🔒 This topic is solved and locked. Need further help from the community? Please sign in and ask a new question.
Quartz | Level 8

## Not equals

Hi,

A colleague of mine tried to do something relatively trivial, wanted to look for all values which were not null.

He used <>.

I generally never use that, I would use ^= for numbers and ne for string comparisons.

Just for fun, I ran the following:

15
16         data not_equal;
17            a = 0; b = .;
18
19            ne1 = ifc(a ^= b, 'Good', 'Bad ');
20            ne2 = ifc(a ne b, 'Good', 'Bad ');
21            ne3 = ifc(a <> b, 'Good', 'Bad ');
NOTE: The "<>" operator is interpreted as "MAX".
22         run;

NOTE: The data set WORK.NOT_EQUAL has 1 observations and 5 variables.

^^

The output was as follows:

a b ne1 ne2 ne3

0  Good Good Bad

I found the following:

http://support.sas.com/documentation/cdl/en/lrcon/62955/HTML/default/viewer.htm#a000780367.htm

^^

I'm not sure how to explain why they shouldn't be using the <> syntax.

Would it be correct to say that the <> notation means MAX ?  I don't think that's quite right when I don't use brackets around a<>b.

Thanks.

1 ACCEPTED SOLUTION

Accepted Solutions
PROC Star

## Re: Not equals

It's not that you shouldn't use the MAX operator ... it's just that the results you get are different.  After all, just look at the results you got, where NE3 was Bad, but the others were Good.

The first two comparisons (calculating NE1 and NE2) return a 0 (when the comparison is false) or a 1 (when the comparison is true).  SAS interprets 0 as false, and 1 as true.

The third comparison ... well it isn't a comparison at all.  MAX returns the larger number, in this case 0.  As before, 0 is false.  Perhaps your colleague would be persuaded if you were to run the exact same program but with one small change.  Use:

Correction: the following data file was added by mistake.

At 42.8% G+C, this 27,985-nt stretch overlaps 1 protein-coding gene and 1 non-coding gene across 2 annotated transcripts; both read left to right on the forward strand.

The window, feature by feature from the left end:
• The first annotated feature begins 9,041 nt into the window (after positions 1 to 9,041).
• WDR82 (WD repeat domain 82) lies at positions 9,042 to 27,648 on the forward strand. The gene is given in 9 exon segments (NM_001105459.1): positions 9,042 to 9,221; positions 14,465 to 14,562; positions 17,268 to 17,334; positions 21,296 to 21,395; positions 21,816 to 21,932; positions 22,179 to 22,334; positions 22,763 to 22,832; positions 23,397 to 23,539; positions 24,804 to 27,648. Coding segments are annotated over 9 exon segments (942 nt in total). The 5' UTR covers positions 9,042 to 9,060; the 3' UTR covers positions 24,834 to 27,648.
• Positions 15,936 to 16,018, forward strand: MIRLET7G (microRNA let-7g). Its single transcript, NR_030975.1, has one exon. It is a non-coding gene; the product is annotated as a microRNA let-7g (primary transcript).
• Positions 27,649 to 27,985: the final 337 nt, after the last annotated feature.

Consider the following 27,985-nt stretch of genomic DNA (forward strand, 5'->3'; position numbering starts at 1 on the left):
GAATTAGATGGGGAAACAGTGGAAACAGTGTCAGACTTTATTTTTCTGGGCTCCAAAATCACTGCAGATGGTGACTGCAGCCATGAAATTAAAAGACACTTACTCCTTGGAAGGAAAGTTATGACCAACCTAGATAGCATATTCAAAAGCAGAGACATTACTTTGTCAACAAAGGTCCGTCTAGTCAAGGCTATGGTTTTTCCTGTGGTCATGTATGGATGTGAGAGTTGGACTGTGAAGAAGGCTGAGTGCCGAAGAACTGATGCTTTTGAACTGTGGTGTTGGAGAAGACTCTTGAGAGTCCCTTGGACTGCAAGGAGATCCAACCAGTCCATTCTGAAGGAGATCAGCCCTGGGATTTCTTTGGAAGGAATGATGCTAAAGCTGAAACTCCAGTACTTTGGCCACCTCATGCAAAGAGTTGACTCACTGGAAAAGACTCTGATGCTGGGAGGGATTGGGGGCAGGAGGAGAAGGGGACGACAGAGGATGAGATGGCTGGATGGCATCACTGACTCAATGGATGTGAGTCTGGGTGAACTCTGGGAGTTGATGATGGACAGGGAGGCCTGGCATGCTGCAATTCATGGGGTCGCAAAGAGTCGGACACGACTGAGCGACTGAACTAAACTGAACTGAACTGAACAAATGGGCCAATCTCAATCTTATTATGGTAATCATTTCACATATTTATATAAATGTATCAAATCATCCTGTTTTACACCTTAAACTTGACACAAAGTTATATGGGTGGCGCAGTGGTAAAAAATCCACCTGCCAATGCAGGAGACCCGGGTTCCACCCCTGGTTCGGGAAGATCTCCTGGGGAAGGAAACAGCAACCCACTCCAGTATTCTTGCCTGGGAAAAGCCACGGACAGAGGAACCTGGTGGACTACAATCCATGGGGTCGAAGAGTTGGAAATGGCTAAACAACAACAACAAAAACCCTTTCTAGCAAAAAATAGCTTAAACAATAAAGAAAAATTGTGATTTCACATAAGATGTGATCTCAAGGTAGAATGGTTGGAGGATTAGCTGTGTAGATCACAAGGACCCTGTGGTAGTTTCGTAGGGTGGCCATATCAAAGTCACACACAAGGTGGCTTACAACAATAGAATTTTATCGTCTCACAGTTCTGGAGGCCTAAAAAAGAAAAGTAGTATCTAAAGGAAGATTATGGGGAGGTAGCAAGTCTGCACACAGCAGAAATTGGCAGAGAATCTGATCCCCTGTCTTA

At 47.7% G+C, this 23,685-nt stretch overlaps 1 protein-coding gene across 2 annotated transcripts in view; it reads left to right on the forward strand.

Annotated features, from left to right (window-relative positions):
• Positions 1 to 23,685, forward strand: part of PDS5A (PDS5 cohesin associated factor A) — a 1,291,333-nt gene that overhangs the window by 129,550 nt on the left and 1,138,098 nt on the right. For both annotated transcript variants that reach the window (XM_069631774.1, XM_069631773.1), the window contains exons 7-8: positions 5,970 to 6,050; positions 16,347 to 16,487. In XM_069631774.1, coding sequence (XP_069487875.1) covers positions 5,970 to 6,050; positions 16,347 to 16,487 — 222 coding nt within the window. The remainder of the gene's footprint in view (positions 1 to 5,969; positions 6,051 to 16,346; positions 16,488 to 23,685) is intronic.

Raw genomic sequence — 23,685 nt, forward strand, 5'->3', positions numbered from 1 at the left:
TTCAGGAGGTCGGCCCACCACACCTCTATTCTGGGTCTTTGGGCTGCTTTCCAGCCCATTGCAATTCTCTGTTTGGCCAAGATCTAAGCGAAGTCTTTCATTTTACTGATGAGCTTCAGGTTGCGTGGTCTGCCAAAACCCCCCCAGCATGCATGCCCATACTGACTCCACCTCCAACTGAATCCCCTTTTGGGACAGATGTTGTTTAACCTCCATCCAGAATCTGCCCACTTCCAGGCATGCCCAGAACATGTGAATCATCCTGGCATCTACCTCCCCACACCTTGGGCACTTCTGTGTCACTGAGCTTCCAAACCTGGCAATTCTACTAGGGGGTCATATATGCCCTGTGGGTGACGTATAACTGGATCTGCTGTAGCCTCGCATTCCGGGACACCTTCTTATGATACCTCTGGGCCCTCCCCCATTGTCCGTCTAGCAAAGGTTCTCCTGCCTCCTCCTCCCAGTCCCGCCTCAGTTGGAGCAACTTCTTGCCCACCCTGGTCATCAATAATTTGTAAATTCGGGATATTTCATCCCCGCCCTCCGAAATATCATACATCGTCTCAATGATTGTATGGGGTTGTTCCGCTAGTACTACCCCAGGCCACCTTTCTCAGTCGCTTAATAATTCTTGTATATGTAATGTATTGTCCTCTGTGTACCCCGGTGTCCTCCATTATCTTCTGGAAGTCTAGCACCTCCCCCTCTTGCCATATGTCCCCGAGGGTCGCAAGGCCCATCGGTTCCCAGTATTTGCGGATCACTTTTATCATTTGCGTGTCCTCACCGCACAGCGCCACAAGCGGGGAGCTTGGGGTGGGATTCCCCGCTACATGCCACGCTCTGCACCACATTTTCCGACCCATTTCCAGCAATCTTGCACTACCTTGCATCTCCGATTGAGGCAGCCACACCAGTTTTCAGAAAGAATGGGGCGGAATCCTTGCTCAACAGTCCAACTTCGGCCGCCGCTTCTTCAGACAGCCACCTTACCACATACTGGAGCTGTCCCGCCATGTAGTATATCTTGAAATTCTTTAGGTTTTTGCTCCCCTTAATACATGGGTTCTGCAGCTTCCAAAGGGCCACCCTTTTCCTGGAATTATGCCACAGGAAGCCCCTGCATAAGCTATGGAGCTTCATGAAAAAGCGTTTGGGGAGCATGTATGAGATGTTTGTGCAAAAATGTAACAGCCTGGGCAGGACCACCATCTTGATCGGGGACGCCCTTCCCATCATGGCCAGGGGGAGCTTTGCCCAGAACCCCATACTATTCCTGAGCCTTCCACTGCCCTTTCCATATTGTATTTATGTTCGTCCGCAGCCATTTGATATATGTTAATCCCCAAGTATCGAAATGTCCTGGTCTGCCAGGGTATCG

a = 1;

Now NE3 will switch from Bad to Good.  Technically, you could even use:

a = -5;

The result will still be Good.  SAS interprets more than 0 and 1 ... it interprets 0 and missing as false, and anything else as true.  So you could also play with a combination like this:

a = .A;

b = .;

There are times when MAX is the right tool for the job.  This isn't one of them.

PROC Star

## Re: Not equals

It's not that you shouldn't use the MAX operator ... it's just that the results you get are different.  After all, just look at the results you got, where NE3 was Bad, but the others were Good.

The first two comparisons (calculating NE1 and NE2) return a 0 (when the comparison is false) or a 1 (when the comparison is true).  SAS interprets 0 as false, and 1 as true.

The third comparison ... well it isn't a comparison at all.  MAX returns the larger number, in this case 0.  As before, 0 is false.  Perhaps your colleague would be persuaded if you were to run the exact same program but with one small change.  Use:

a = 1;

Now NE3 will switch from Bad to Good.  Technically, you could even use:

a = -5;

The result will still be Good.  SAS interprets more than 0 and 1 ... it interprets 0 and missing as false, and anything else as true.  So you could also play with a combination like this:

a = .A;

b = .;

There are times when MAX is the right tool for the job.  This isn't one of them.

Discussion stats